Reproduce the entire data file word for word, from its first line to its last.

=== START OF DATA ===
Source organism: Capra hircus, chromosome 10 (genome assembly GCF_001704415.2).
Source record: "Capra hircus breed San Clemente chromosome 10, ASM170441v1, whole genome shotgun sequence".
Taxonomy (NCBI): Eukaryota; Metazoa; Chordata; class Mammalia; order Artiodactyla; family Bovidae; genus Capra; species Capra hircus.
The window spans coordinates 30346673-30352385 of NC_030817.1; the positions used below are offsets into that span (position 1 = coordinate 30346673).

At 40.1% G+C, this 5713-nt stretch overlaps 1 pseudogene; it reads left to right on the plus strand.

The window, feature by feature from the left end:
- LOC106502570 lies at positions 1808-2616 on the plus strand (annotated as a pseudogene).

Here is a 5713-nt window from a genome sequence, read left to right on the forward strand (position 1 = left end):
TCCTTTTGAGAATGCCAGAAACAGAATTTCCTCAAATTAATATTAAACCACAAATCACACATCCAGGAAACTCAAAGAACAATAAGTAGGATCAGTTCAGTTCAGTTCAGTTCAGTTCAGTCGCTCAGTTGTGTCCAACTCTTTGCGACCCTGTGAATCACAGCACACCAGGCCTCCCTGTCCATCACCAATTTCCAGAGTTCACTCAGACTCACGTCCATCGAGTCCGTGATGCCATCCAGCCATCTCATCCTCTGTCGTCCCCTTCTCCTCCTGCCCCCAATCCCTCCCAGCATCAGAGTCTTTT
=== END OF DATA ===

Source organism: Capra hircus, chromosome 10 (genome assembly GCF_001704415.2).
Source record: "Capra hircus breed San Clemente chromosome 10, ASM170441v1, whole genome shotgun sequence".
Taxonomy (NCBI): Eukaryota; Metazoa; Chordata; class Mammalia; order Artiodactyla; family Bovidae; genus Capra; species Capra hircus.
The window spans coordinates 30346673-30352385 of NC_030817.1; the positions used below are offsets into that span (position 1 = coordinate 30346673).

At 40.1% G+C, this 5713-nt stretch overlaps 1 pseudogene; it reads left to right on the plus strand.

The window, feature by feature from the left end:
- LOC106502570 lies at positions 1808-2616 on the plus strand (annotated as a pseudogene).

Here is a 5713-nt window from a genome sequence, read left to right on the forward strand (position 1 = left end):
TCCTTTTGAGAATGCCAGAAACAGAATTTCCTCAAATTAATATTAAACCACAAATCACACATCCAGGAAACTCAAAGAACAATAAGTAGGATCAGTTCAGTTCAGTTCAGTTCAGTTCAGTCGCTCAGTTGTGTCCAACTCTTTGCGACCCTGTGAATCACAGCACACCAGGCCTCCCTGTCCATCACCAATTTCCAGAGTTCACTCAGACTCACGTCCATCGAGTCCGTGATGCCATCCAGCCATCTCATCCTCTGTCGTCCCCTTCTCCTCCTGCCCCCAATCCCTCCCAGCATCAGAGTCTTTT